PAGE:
Warriors’ State hopes denied in 9-3 loss to Governor Mifflin

By on June 3, 2015

 

Governor Mifflin shortstop Hunter Reeser holds up the ball while waiting for the umpire’s decision as Warwick’s Tyler Martin clings to the bag following his attempt to steal second in the third inning last Thursday. (Photo by Preston Whitcraft)

Governor Mifflin shortstop Hunter Reeser holds up the ball while waiting for the umpire’s decision as Warwick’s Tyler Martin clings to the bag following his attempt to steal second in the third inning last Thursday. (Photo by Preston Whitcraft)

Trailing 8-0 to Governor Mifflin through four innings last Thursday, Warwick needed a couple of big innings to get back into the game.

They got one, scoring three runs on three hits in the top of the fifth.

But that’s all the Warriors could muster.

Mifflin senior right-hander Tanner Campbell fired a complete-game six-hitter and the Mustangs earned an 9-3 victory to claim the third and final State berth in the District Three Quad-A brackets at Ephrata’s War Memorial Field.

With the loss, Warwick ended its season with an 18-6 record.

“I told the kids, ‘It’s very important to understand that you just won 18 baseball games and had a great year and it’s May 28th and we’re still playing ball and one win away from going to a State Tournament game,’” Warrior coach Bob Locker said “It’s a shame that we didn’t get to do it, but I told the kids, when this settles down a little bit, I hope you reflect upon the things that were positive and the fun we had playing baseball. I’m really going to miss the seniors. They’re good kids and they play baseball the right way, so I feel bad for them.”

For the second game in a row, it was one bad inning which put Warwick on its heels. In the District semi-finals, Chambersburg scored five runs in the fourth inning en route to a 6-1 victory. Mifflin struck for five in the second &tstr; two unearned &tstr; and never looked back.

“Like I said last time, you’re at a point now where you can’t have bad innings,” Locker said. “It’s not from a lack of effort, it’s not from a lack of desire. It just was a bad inning. That’s how it goes.”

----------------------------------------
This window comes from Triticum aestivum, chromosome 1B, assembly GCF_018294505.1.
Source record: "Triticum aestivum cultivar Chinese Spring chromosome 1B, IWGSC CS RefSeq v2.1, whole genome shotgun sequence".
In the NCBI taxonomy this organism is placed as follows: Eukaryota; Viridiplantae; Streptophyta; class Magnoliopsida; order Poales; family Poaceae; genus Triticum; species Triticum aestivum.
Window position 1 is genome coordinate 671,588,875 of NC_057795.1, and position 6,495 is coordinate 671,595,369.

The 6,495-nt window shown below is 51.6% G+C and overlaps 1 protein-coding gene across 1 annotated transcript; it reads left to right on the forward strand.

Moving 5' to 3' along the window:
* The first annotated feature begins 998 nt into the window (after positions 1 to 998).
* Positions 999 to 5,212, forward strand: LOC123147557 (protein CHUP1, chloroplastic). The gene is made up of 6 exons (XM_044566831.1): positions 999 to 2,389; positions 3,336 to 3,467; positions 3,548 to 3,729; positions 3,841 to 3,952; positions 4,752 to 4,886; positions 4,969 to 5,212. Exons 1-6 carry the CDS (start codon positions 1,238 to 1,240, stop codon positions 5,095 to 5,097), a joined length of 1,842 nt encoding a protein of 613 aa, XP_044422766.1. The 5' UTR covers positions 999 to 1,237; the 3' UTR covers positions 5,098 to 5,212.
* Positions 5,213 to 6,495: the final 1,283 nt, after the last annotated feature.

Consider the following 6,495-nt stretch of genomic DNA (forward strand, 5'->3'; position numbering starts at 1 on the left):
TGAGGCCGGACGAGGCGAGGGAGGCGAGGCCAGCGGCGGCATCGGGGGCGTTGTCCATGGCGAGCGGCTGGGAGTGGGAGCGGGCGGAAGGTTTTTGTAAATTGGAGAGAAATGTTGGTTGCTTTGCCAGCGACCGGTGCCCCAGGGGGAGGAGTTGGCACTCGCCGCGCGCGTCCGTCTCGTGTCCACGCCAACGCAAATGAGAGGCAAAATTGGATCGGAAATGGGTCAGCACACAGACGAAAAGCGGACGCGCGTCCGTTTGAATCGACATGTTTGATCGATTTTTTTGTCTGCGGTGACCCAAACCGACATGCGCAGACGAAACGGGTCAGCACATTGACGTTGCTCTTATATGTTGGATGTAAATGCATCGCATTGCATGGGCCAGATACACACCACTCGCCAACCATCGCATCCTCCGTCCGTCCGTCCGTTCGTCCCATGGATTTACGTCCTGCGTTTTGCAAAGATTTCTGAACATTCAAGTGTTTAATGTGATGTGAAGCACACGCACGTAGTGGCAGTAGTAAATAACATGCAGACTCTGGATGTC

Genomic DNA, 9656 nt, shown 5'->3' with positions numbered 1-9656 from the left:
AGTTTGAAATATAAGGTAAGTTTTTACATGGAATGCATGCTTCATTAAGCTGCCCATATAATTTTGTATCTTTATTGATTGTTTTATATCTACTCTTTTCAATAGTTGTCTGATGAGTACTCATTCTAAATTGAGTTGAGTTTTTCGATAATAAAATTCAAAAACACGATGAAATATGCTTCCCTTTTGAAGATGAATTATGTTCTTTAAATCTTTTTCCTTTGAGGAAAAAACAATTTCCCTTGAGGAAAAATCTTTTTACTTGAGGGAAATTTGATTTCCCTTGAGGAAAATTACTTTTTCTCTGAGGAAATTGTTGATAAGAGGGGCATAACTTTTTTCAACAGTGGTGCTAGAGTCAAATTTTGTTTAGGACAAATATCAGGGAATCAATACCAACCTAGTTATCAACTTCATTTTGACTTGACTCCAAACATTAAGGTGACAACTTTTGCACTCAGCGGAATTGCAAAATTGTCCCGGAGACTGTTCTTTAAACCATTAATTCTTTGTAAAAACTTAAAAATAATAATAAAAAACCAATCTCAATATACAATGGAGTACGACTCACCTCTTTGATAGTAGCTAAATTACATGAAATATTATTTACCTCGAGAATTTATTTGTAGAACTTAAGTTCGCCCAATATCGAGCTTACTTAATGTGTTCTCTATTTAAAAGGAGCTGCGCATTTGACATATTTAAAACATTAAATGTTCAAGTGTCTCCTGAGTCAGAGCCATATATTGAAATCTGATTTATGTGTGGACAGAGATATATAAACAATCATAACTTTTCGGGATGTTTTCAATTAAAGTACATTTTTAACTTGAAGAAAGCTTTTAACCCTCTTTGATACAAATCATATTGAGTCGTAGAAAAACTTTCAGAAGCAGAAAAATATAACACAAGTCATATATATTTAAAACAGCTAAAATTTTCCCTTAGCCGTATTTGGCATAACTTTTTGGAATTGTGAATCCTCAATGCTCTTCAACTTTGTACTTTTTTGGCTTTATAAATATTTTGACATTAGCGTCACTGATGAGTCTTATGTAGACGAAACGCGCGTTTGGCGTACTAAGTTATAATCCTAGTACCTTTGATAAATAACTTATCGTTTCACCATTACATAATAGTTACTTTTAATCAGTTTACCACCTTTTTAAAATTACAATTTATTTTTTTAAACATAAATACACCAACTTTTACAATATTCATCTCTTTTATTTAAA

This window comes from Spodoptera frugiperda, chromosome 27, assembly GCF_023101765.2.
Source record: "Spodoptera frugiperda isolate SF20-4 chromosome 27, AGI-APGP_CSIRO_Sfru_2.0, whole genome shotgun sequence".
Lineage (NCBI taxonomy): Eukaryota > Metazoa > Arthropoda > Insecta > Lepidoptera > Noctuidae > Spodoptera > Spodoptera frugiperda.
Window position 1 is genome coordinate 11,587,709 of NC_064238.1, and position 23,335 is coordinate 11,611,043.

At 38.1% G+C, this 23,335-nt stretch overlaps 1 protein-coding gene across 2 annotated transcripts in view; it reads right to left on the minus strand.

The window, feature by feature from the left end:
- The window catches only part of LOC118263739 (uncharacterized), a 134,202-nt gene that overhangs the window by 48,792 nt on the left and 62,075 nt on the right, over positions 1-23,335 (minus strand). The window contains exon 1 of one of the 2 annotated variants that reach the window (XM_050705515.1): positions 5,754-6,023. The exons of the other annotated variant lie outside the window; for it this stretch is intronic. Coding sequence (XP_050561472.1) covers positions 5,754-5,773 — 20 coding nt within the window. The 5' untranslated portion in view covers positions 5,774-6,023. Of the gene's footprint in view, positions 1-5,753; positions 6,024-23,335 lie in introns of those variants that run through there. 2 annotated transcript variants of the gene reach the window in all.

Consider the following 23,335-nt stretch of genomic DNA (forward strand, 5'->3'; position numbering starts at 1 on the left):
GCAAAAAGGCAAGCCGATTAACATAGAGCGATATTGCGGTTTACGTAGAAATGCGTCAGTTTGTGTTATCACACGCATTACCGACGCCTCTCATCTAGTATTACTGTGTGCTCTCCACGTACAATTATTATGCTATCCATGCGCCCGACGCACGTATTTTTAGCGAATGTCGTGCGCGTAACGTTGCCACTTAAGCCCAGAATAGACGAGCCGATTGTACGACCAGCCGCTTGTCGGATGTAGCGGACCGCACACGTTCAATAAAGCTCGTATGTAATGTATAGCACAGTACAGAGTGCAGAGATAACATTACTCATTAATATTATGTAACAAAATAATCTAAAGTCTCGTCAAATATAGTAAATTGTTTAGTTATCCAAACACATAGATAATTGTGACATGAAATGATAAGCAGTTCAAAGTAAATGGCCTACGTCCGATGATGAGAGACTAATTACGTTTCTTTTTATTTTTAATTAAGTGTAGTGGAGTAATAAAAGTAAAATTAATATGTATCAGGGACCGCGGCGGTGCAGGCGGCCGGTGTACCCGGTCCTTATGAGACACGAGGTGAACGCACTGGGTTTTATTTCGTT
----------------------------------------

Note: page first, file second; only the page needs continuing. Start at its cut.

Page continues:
Warrior starting pitcher Tim Griest stranded two on base in the first inning, but Mifflin came right back in the second. No. 6 hitter Earl Kochel led off with a single to center, Evan Pollock singled to left and both runners scored when Griest threw the ball past first on Hunter Reeser’s bunt.

Following back-to-back walks to load the bases, John Catchmark delivered an RBI single to right and Niko Hulsizer added a two-run single to left-center.

Hulsizer finished the day batting 3-for-4 with a double and three RBI’s out of the cleanup spot. Catchmark, Kochel and Pollock all added two hits apiece in the Mustangs’ 12-hit attack.

“(Hempfield coach Jeremy) Morrison (whose squad beat Miffllin 3-2 in the District semi-finals) said they hit the ball hard, they were a good hitting baseball team,” Locker said. “And they were. Up and down the lineup, they didn’t have any holes.”

Griest suffered the loss, yielding nine runs on 12 hits in 5 1/3 innings while throwing 94 pitches. He struck out none and walked two.

The Mustangs added one in the third on Pollock’s leadoff triple and Reeser’s sac fly, and then they put two more on the board in the fourth courtesy of RBI singles from Eric Mock and Kochel.

Meanwhile, Campbell, who K’d two and walked three, handcuffed Warwick on just one hit through four frames. Then in the top of the fifth, Justin Smith worked a five-pitch walk, Tyler Martin singled to center, Thomas Elliot ripped an RBI base hit to drive in courtesy runner Nathan Hess and Luke Hackman sliced a two-run double to left, cutting the Mustangs’ lead to 8-3.

“(Campbell) kept us off-balance for awhile,” Locker said, “but like I said, it’s hard to come back from eight. We needed a couple of three, four-run innings and we only got the one.”

Hulsizer’s RBI double to left field added an insurance run for the Mustangs in the sixth.

In their final chance, the Warriors got a leadoff seven-pitch walk from Zach Peters in the top of the seventh, but Campbell retired the next three batters and that was the ball game.

Reflecting on the season, Locker was pleased with all that his players accomplished.

“If you look back and say, ‘Hey, you’re going to lose Elliot as a pitcher early on,’” Locker said, “if you look at the collective body of work our kids did and all the kids who contributed, I think it’s pretty fantastic. We had a whole bunch of pitchers who did what they needed to do. We had a lot of different lineups, we used a lot of kids and I think what they achieved was pretty cool.”

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